Ed O’Donnell also described in his testimony on Friday an office consumed by paranoia at G+J, and one that seemed plunged into a conspiracy designed possibly by Brewster. Even though he’d met with Spengler and others at the company on behalf of his sister, it’s clear he did so reluctantly. Nevertheless, he said he was sent a letter from the company’s lawyer barring him from participating in magazine matters. On one occasion when he accompanied Rosie to the magazine’s offices, security guards prevented him from entering.

In the morning session on Friday, Rosie — as you’ll no doubt read in many places this weekend — described take over of her magazine by editor Susan Toepfer as a “coup d’etat.” Even if that’s a little melodramatic, it sure has that feeling. Brewster, for example, staged a meeting with new editor Toepfer and some of the Rosie staff in O’Donnell’s private office without her. When Rosie called him on it, she said Brewster responded: “I don’t have to answer to you. I don’t have to tell you anything. I’ve consulted my attorneys.”

Rosie, seeing that Brewster had taken over, told him their relationship was over, she said. G+J subsequently sent her three options: to let Rosie magazine continue with Toepfer as editor and Rosie as its titular head, to sell Rosie the magazine for $15 million, or continue the magazine without her participation.

O’Donnell labeled the second choice “extortion” and the third as “unacceptable.” She responded with her own three options: shutting down the magazine, having Brewster inform the staff she still had creative control, or having her attorney step in.

At one point, Rosie wiped away tears after recounting how the ongoing battles with G+J had put a strain on relationships in her own family. It was her brother in law, Dan Crimmins, also her business manager, who had convinced her to do the magazine project in the first place. When the situation with Brewster became difficult, Rosie said she’d had to remove him from that project. “Sometimes in a war, people are killed in friendly fire,” she said. Crimmins remains involved with the rest of O’Donnell’s projects.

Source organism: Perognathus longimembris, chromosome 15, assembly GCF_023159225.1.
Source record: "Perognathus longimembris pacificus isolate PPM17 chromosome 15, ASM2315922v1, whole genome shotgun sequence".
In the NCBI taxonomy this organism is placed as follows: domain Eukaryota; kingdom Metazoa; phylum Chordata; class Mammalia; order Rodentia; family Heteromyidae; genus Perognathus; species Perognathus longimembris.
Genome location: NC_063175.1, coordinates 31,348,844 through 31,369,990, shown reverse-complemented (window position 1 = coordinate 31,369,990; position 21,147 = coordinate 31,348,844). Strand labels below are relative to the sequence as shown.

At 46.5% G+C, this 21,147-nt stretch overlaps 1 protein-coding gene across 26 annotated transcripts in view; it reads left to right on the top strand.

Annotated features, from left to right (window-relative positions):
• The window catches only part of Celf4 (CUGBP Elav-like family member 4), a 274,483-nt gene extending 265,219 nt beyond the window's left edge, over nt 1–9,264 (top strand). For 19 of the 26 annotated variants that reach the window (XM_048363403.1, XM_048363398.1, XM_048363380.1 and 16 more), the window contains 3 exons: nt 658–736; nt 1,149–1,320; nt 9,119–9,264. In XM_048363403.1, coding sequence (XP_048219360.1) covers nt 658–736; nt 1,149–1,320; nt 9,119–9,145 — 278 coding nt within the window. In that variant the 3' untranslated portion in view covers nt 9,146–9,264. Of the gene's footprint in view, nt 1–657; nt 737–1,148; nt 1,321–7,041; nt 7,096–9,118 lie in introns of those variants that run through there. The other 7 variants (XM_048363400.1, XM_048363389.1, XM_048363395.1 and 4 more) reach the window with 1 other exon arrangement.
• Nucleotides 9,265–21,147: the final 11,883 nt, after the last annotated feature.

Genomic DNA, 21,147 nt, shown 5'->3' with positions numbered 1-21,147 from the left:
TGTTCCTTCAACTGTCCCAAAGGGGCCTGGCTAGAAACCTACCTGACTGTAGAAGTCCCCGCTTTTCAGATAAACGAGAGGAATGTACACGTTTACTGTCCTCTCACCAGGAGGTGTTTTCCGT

During a mostly timid cross examination by Martin Hyman, G+J’s lawyer, Rosie did concede two points that may have nothing to do with the judge’s ultimate ruling. It turns out that she lied in her earlier deposition when she claimed not to have made her famous “bad people get cancer” remark to cancer survivor Spengler. She also was not clear with Toepfer about the reasons she wanted all five of the female stars of “The Sopranos” on the cover of Rosie. Apparently it was a deal she’d made with an HBO publicist to get the ladies photographed together. Neither was much of a revelation, as in the end this a contract case. Judge Gammerman seems fairly clear about this.

Hyman, and his partner, Jeffrey Golenbock, don’t seem to ‘get’ any of this, and they also clearly have no idea who Rosie O’Donnell is. Instead of trying to push her buttons and find Rosie’s infamous — but so far unseen — temper, they tried instead to accuse a celebrity known for her charity work of self-aggrandizement. Golenbock, during his cross examination of Rosie, actually declaimed to her in an accusatory tone: “You got into the magazine business for the money!”

The whole courtroom burst out in laughter.